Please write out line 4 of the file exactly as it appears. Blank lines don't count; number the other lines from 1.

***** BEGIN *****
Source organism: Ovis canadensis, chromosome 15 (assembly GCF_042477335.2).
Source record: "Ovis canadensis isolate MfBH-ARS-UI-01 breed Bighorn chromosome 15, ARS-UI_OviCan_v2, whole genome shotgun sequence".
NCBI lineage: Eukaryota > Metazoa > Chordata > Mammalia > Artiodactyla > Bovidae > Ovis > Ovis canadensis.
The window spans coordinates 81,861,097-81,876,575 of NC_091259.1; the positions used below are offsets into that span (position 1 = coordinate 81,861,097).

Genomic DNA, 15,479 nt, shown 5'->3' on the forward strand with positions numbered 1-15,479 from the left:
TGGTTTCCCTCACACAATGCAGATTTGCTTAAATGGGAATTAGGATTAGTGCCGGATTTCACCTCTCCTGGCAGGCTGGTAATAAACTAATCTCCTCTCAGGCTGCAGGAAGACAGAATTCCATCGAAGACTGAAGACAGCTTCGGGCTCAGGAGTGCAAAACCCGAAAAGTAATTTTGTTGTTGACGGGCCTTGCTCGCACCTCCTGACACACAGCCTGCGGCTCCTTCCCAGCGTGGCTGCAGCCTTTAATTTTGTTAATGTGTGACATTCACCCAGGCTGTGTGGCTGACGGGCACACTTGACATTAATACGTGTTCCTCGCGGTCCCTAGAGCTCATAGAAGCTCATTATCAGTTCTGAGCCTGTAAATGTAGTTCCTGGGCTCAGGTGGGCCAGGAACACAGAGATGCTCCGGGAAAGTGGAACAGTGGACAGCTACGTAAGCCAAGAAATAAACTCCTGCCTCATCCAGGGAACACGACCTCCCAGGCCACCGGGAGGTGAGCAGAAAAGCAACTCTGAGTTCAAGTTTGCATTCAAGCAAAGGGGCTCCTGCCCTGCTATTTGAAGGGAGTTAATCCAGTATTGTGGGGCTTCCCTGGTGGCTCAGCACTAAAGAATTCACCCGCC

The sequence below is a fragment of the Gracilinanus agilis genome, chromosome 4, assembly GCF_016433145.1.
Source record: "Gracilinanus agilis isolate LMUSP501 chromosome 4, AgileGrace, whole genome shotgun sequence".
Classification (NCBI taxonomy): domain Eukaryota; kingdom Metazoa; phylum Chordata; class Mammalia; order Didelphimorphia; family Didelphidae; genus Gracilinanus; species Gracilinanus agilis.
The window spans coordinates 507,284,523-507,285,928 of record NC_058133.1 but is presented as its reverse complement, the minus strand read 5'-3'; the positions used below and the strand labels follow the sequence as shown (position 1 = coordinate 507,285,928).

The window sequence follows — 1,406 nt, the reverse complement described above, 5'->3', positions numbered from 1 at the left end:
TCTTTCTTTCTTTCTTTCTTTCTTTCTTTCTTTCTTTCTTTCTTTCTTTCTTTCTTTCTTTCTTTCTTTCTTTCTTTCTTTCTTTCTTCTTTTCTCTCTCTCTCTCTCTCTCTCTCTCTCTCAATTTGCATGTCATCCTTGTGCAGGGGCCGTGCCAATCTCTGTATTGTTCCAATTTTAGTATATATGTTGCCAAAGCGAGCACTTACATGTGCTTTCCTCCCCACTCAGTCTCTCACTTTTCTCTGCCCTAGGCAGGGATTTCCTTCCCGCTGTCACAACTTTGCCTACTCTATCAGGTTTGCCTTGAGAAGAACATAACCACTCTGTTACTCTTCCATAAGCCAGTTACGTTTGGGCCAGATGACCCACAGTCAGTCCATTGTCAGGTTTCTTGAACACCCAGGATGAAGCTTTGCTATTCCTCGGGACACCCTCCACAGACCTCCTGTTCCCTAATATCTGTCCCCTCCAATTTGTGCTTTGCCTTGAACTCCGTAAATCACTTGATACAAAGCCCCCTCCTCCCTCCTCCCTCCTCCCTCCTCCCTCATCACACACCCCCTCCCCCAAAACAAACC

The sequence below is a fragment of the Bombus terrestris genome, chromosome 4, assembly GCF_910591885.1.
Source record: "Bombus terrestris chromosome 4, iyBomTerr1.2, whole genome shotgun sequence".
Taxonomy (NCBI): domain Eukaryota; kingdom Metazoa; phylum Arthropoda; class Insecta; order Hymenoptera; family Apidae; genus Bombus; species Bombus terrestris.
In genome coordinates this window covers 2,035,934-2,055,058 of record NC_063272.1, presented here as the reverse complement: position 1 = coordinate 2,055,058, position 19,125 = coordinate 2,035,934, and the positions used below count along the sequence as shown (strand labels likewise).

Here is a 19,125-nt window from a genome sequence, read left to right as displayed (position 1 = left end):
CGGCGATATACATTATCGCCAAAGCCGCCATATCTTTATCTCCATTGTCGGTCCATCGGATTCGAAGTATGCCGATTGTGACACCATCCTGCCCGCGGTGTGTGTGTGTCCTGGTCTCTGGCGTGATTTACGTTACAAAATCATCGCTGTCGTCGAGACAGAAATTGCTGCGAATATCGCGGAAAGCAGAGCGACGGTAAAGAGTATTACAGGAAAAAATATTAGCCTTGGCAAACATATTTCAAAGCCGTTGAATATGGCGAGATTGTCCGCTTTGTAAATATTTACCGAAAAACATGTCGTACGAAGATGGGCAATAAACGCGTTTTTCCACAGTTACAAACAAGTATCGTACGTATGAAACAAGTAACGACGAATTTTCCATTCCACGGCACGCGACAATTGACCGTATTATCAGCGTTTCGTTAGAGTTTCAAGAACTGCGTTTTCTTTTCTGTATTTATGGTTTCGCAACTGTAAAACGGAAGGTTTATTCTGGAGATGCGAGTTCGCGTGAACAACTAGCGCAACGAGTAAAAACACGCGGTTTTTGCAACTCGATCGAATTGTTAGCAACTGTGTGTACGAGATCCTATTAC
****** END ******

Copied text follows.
The window spans coordinates 81,861,097-81,876,575 of NC_091259.1; the positions used below are offsets into that span (position 1 = coordinate 81,861,097).